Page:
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theory; it no longer trembles before the blast, but is stretched in ruins upon the dust.

Such among many others are the passages on which our Church has established this disputed doctrine, and to me I must confess they are satisfactory : yet I am well aware that by many it is thought not only absurd, but cruel and intolerantthe child of priestcraft and terror of ignorance. Would to God I could esteem it such. The horrors of endless punishment have no charms to seduce the imagination, and the evidences of their truth must command our understandings, not win our favour. But the same observation is equally applicable to the tempests by which this world is agitated, of which the proofs are irresistible, and it is infinitely important that what is clearly established by the word of God, should not be rejected by the pride of man.

If my memory is correct, the first Christian Father of eminence who called in question: the eternity of future torments, was the celebrated Origen; a man who seems to have been harshly treated both by his contemporaries and successors. His opinions on this subject (as on some others), he never patronized in public, but communicated them only in the confidence of private correspondence ;---perhaps rather hazarding them as probable, than maintaining them as certain ; and it should be recorded to his honour, that what he thus privately supported, he publicly recanted before his death. But his disciples

have greatly increased both in number and confidence, and the gloomy picture afforded us by our spiritual mother, is rejected alike by the proud subtilty of the philosopher, and the fastidious elegance of the Poet. Among the notes to a * work of just celebrity, I remember formerly to have met with a Sonnet ending thus:

And realize the hell which Priests and Beldams feign."

I know not how such an interpreter of the Scrip. tures could maintain the truth of a single doctrine therein contained. I am sure I can quote the au: thority of another poet, before whose splendid orb, his little ray is swallowed up in darkness.

for ever sunk
Under yon boiling ocean wrapt in chains,
There to converse with everlasting groans,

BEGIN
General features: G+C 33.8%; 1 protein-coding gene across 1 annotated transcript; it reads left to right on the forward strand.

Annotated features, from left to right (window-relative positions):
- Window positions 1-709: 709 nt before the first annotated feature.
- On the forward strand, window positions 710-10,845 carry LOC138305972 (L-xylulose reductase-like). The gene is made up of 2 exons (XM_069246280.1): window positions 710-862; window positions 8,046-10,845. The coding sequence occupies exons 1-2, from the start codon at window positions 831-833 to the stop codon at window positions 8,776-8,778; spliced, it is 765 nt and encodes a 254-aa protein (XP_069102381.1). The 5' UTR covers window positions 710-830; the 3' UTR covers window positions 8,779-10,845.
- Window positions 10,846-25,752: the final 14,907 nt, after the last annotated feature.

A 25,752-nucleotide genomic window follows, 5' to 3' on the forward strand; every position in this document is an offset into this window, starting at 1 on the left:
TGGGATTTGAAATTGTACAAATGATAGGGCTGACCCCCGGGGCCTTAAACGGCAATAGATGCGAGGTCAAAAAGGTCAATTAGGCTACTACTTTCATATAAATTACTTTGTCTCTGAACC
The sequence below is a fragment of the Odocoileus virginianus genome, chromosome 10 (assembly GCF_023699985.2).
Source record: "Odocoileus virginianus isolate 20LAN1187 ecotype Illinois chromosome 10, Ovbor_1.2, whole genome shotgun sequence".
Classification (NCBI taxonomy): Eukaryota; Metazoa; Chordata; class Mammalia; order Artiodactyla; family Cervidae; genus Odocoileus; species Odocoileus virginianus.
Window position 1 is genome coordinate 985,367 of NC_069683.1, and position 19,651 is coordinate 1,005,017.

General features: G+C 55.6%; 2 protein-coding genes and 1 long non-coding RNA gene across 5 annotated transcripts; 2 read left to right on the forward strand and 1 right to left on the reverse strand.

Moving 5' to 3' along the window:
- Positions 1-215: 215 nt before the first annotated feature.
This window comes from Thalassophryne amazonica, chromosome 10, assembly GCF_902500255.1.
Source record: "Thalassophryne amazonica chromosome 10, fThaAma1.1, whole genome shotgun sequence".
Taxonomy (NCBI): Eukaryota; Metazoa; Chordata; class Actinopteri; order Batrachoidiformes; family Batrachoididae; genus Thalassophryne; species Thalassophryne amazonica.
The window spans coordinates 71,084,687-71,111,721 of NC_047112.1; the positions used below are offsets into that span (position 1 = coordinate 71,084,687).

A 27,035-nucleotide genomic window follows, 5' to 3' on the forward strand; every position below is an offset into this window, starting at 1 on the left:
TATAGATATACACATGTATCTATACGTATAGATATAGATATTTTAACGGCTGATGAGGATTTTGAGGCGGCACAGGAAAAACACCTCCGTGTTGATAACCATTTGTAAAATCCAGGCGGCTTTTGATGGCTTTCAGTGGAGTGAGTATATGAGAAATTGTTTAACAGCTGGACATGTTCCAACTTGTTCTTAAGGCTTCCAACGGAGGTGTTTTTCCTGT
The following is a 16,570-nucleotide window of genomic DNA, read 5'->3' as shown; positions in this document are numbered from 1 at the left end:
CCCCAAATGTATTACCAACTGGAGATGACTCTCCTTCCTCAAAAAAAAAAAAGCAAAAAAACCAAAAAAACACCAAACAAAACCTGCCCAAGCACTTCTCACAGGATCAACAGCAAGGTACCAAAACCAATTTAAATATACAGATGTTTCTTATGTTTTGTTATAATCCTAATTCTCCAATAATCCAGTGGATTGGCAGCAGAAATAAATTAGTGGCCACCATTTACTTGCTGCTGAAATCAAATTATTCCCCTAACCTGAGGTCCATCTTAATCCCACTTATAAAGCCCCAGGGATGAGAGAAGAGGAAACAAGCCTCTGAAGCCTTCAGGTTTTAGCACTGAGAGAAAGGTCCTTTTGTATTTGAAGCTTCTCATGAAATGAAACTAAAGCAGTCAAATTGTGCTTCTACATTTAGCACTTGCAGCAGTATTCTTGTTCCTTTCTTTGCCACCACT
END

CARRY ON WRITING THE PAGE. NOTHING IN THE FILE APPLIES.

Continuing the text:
Unrespited, unpitied, unreprieved,
Ages of hopeless end.

rer

Milton, with all his errors, presumed not to flatter his imagination at the expense of his judgment, and those who can reach neither his learning nor sublimity might at least copy his humility. But why, it is said, all this disturbance about a trifling deviation, where no moral evil can ensue? The tera rors of hell are sufficient whether they be infinite or not.-1 answer: why any deviation at all where the matter is allowed to be unimportant ? But is it in. deed unimportant? Is it nothing to spread a veil over the effulgence of truth? Is it nothing to resist the evidence of Holy Writ? Is it nothing to retrench God's awful declarations of vengeance; by expunging a large part of the damnatory clauses ? Is it nothing to desecrate our holy Church, by holding up her doctrines to contempt ?-Nor can I allow that no moral evil will ensue: to the majority of mankind dread of pain is a more powerful motive than anticipation of happiness, and the rather as our conception of the former is the most perfect. To say that this is a slavish motive, is not true, and would matter little if it were-Suffice it for us, that it is such a motive as God himself has sanctioned ;it would not have been supplied had it not been meant to operate. But by robbing future punishiment of its Eternity, we deprive it of half its terrors, and leave it almost to the choice of the individual whether he will receive a given quantum of present good, for a proportionate ratio of future evil ;-as if obedience were a matter of prudence only, and might be waived by those who will waive also its advantages. Judging only by my own feelings, I must consider the abridgment of this doctrine as highly dangerous to the general virtue of mankind. Even when clothed in all its terrors, the present glitter of pleasure or ambition often can obscure it; and we have little reason to think its effects too powerful, either in restricting our vicious or animate ing our virtuous habits. Its effects must be greatly diminished by adopting the limitations proposed. If misery be considered as finite, hope cannot be extinguished ; and while hope remains to cheer us, pain cannot be intolerable: but the mind shudders at the view of that vengeance which no ages shall exhaust, as the eye of the traveller amid the wilds of Arabia shrinks from the prospect of unlimited desolation. So iw 1.

* The Pleasures of Memory.

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ON THE SUPPOSED CONNECTION BETWEEN

RELIGION AND MELANCHOLY.

1806.

I am not about to assign any single cause to explain the phenomenon in question. Philosophy in all her branches has suffered too much already from our love of generalizing, which is in fact the love of system. This method, of reducing every appearance in the natural and moral world under a few general rules, is very agreeable to our indolence, but not quite as safe as it is pleasant. In the present case at least, I am satisfied that no single reason would be found satisfactory; though I hope it will appear upon inquiry, that most cases of religious melancholy may be sufficiently accounted for ; that they grow naturally out of the established order of things, and reflect not the slightest discredit on Christianity.

Before I enter on this inquiry, I must make a few preliminary remarks

1. Religious persons, (I mean, they who are in. deed the children of God, who walk by faith and not by sight,) are by no means universally disposed to be melancholy. If a subject so indefinite could admit of computation, I doubt not but a large ma

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